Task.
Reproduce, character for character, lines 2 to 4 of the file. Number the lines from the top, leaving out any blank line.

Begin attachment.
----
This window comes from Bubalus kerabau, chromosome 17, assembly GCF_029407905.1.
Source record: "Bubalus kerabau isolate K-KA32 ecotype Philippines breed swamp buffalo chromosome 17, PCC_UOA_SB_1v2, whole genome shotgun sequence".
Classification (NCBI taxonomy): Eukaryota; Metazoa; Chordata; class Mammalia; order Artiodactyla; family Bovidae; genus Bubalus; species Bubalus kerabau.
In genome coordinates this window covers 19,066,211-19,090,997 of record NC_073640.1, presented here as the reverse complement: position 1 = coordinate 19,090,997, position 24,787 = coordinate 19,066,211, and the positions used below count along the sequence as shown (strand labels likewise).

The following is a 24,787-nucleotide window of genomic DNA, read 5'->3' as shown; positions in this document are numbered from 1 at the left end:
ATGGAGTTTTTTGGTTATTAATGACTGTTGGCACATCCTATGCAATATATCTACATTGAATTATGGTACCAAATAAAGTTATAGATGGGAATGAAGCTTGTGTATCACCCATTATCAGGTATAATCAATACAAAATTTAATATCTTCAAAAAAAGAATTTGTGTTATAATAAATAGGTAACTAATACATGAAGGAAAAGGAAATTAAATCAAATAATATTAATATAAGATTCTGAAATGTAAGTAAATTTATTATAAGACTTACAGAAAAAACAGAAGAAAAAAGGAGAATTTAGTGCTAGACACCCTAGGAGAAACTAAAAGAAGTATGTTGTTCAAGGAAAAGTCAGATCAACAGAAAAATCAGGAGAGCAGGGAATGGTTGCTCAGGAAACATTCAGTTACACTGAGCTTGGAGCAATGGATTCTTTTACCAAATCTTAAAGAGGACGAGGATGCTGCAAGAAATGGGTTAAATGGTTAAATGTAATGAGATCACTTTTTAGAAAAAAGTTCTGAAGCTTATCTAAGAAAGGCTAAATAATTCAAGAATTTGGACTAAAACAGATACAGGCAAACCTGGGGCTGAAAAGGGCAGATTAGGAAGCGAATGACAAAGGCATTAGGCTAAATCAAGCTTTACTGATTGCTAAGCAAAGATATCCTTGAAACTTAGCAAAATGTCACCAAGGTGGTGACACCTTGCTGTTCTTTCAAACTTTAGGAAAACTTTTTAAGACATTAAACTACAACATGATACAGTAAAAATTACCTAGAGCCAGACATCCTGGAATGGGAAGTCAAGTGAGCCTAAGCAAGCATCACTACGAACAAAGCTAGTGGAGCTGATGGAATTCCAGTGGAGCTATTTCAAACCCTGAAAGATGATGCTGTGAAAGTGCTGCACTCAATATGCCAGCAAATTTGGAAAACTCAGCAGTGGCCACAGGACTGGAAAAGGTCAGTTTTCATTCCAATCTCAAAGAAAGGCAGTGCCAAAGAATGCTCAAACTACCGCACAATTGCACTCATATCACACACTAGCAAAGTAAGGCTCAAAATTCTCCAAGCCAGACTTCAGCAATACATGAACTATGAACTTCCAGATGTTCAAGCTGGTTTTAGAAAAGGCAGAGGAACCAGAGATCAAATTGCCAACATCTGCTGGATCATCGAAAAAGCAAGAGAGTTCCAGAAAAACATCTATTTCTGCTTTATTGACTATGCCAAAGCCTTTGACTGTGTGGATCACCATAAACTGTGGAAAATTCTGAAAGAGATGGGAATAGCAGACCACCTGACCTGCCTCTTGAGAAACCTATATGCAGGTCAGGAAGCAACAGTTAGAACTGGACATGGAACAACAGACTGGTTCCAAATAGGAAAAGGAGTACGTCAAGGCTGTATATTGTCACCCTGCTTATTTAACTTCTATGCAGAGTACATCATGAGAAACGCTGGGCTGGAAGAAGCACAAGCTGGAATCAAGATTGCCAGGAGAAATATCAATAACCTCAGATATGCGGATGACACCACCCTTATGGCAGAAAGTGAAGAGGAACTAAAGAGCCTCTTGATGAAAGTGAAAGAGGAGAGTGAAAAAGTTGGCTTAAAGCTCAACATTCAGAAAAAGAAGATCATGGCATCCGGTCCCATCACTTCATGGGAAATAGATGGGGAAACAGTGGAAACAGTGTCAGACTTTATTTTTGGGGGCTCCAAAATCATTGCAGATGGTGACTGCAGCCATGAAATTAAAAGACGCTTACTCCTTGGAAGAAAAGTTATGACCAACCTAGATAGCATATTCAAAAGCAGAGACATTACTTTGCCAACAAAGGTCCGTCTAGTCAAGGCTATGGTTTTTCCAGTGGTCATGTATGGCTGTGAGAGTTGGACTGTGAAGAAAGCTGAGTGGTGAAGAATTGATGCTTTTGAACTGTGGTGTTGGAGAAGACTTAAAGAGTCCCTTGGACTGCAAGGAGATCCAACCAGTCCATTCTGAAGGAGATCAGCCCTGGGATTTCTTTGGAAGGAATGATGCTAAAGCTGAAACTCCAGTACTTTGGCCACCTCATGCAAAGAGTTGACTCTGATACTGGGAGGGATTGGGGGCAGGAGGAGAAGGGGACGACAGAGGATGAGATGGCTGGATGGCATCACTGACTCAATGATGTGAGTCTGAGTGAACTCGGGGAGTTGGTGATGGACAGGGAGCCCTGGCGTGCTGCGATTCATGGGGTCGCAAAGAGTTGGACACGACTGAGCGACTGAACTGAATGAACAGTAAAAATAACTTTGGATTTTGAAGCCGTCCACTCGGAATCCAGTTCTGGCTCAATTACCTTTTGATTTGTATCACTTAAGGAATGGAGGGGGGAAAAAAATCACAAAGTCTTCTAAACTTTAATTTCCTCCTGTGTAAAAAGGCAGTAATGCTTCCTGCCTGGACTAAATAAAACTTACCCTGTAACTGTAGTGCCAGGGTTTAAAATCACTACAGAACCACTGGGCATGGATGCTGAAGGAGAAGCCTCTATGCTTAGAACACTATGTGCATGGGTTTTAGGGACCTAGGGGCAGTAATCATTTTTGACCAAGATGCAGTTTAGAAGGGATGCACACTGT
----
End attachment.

Source record: "Bubalus kerabau isolate K-KA32 ecotype Philippines breed swamp buffalo chromosome 17, PCC_UOA_SB_1v2, whole genome shotgun sequence".
Classification (NCBI taxonomy): Eukaryota; Metazoa; Chordata; class Mammalia; order Artiodactyla; family Bovidae; genus Bubalus; species Bubalus kerabau.
In genome coordinates this window covers 19,066,211-19,090,997 of record NC_073640.1, presented here as the reverse complement: position 1 = coordinate 19,090,997, position 24,787 = coordinate 19,066,211, and the positions used below count along the sequence as shown (strand labels likewise).